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How Do You Optimally Compensate Corporate Board Members? PowerPoint Presentation
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How Do You Optimally Compensate Corporate Board Members?

How Do You Optimally Compensate Corporate Board Members?

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How Do You Optimally Compensate Corporate Board Members?

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  1. How Do You Optimally Compensate Corporate Board Members?

  2. Why might the CEO (and other senior managers) act in the best interest of shareholders? External Control Mechanisms • Capital markets. • Mergers, tender offers, proxy fights. • Large shareholders will monitor. • Institutional investors (shareholder proposals). • Managerial labor market. • Product markets: Bankruptcy (not very efficient). • Shareholder lawsuits.

  3. Why might the CEO (and other senior managers) act in the best interest of shareholders? Internal Control Mechanisms • Self-interest: Managers also own shares. • Management compensation contracts. • Board of directors • Board members are elected by shareholders. • Is the Board nominating committee unduly influenced by the CEO? • Independent board members will monitor. Bhagat-Black (Journal of Corporation Law, 2002). • Self-interest of board members: Board members own shares.

  4. Sample: 1724 publicly-listed U.S. companies during 1992-1996. Large firms: S&P 500 Annual sales (roughly) over $3 billion. Small firms: S&P Small-Cap 600 Annual sales (roughly) under $0.4 billion.

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  6. Average Number of Shares Granted to A Corporate Director in U.S. During 1992-1996 All Firms Small Large 300 . 250 200 Number of Shares Granted 150 100 50 0 1 2 3 4 5 Year: 1=1992, 5=1996

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  8. Dollar Value (*$1000) (Including Options) of Shares Owned by the Median Director in Small, Mid-Size, and Large US Companies in 1993 3500 . 3000 2500 2000 Median $1000 Mean 1500 1000 500 0 Small Mid-Size Large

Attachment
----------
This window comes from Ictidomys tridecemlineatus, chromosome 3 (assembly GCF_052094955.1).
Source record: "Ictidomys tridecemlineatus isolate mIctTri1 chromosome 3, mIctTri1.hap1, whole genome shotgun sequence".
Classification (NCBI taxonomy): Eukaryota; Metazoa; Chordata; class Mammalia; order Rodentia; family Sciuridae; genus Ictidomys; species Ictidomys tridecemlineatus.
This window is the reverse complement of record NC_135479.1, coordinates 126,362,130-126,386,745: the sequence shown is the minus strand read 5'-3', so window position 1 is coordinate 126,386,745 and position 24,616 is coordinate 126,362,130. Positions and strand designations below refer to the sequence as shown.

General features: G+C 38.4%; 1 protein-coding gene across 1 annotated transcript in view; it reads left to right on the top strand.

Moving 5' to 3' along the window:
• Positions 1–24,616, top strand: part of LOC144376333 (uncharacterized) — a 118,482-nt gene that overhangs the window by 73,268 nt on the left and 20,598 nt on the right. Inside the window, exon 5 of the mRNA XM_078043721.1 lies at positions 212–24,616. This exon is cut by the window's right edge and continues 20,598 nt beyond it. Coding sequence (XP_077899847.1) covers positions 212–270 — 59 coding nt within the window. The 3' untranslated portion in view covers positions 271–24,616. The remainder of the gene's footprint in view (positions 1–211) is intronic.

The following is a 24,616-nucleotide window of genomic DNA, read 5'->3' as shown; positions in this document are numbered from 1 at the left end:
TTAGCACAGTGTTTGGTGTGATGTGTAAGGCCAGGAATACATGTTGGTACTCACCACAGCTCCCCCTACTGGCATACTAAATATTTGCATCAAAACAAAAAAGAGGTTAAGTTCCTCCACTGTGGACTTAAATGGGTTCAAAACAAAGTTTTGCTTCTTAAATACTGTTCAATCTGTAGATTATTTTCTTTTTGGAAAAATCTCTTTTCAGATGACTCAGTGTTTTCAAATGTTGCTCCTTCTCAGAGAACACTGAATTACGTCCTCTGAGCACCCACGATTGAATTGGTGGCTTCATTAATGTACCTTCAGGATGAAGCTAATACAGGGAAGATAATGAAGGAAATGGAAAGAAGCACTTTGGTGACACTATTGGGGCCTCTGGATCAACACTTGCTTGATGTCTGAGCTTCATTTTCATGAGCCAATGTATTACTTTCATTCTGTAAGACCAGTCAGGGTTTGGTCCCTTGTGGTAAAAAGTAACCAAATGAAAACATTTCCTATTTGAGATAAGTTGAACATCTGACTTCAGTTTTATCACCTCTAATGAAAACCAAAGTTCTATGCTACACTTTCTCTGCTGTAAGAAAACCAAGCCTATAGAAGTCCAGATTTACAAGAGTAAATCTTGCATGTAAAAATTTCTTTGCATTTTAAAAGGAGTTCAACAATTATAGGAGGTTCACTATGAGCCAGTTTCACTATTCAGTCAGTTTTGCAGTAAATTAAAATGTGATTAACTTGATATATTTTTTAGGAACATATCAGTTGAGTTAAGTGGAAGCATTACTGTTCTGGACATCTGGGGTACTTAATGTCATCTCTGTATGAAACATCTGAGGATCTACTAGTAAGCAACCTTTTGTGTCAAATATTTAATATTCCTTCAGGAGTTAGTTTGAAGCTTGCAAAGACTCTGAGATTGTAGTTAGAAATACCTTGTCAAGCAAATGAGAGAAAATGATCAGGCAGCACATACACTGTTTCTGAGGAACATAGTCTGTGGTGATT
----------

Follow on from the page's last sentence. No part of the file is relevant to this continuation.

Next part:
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  14. Table 4, Panel A Larger companies are more likely to compensate their directors with stock. Table 4, Panel B Smaller companies are more likely to compensate their directors with stock option. Companies with greater growth prospects are more likely to compensate their directors with stock option.

  15. What is the impact of directors’ ownership of stock and stock-option in disciplining CEOs of poorly-performing U.S. companies?

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  17. Table 8 Poorer performing companies are more likely to experience discipline-related CEO turnover.

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  19. Table 9 Regression Result Poorer performing companies are more likely to experience discipline-related CEO turnover, especially as the median director’s ownership of (dollar value) stock and stock-option increases.

  20. Takeaways • Larger companies are more likely to compensate their directors with stock. • Smaller companies are more likely to compensate their directors with stock option. • Companies with greater growth prospects are more likely to compensate their directors with stock option. • When board members own more stock and stock-option, they are more likely to discipline the CEO of a poorly-performing company.